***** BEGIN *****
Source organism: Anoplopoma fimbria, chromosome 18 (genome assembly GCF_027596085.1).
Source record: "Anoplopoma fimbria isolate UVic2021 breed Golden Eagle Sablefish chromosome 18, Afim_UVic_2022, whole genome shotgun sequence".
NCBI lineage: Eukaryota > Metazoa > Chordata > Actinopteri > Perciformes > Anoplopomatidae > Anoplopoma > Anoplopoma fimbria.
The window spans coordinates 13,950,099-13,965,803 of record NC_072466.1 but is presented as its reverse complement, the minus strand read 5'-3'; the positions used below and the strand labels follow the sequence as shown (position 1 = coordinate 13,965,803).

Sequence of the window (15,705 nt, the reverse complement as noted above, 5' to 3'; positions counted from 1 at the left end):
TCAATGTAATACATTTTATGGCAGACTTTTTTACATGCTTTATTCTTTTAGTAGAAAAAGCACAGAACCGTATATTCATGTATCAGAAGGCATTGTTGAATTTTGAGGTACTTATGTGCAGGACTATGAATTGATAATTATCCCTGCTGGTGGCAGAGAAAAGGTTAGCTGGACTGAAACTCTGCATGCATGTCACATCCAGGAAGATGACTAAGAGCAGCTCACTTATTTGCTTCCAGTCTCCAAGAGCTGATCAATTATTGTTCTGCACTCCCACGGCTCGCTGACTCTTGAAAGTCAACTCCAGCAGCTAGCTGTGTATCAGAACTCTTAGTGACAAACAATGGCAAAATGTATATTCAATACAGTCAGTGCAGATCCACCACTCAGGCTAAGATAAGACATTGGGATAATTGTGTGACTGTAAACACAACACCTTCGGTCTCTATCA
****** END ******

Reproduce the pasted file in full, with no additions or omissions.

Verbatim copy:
Source organism: Anoplopoma fimbria, chromosome 18 (genome assembly GCF_027596085.1).
Source record: "Anoplopoma fimbria isolate UVic2021 breed Golden Eagle Sablefish chromosome 18, Afim_UVic_2022, whole genome shotgun sequence".
NCBI lineage: Eukaryota > Metazoa > Chordata > Actinopteri > Perciformes > Anoplopomatidae > Anoplopoma > Anoplopoma fimbria.
The window spans coordinates 13,950,099-13,965,803 of record NC_072466.1 but is presented as its reverse complement, the minus strand read 5'-3'; the positions used below and the strand labels follow the sequence as shown (position 1 = coordinate 13,965,803).

Sequence of the window (15,705 nt, the reverse complement as noted above, 5' to 3'; positions counted from 1 at the left end):
TCAATGTAATACATTTTATGGCAGACTTTTTTACATGCTTTATTCTTTTAGTAGAAAAAGCACAGAACCGTATATTCATGTATCAGAAGGCATTGTTGAATTTTGAGGTACTTATGTGCAGGACTATGAATTGATAATTATCCCTGCTGGTGGCAGAGAAAAGGTTAGCTGGACTGAAACTCTGCATGCATGTCACATCCAGGAAGATGACTAAGAGCAGCTCACTTATTTGCTTCCAGTCTCCAAGAGCTGATCAATTATTGTTCTGCACTCCCACGGCTCGCTGACTCTTGAAAGTCAACTCCAGCAGCTAGCTGTGTATCAGAACTCTTAGTGACAAACAATGGCAAAATGTATATTCAATACAGTCAGTGCAGATCCACCACTCAGGCTAAGATAAGACATTGGGATAATTGTGTGACTGTAAACACAACACCTTCGGTCTCTATCA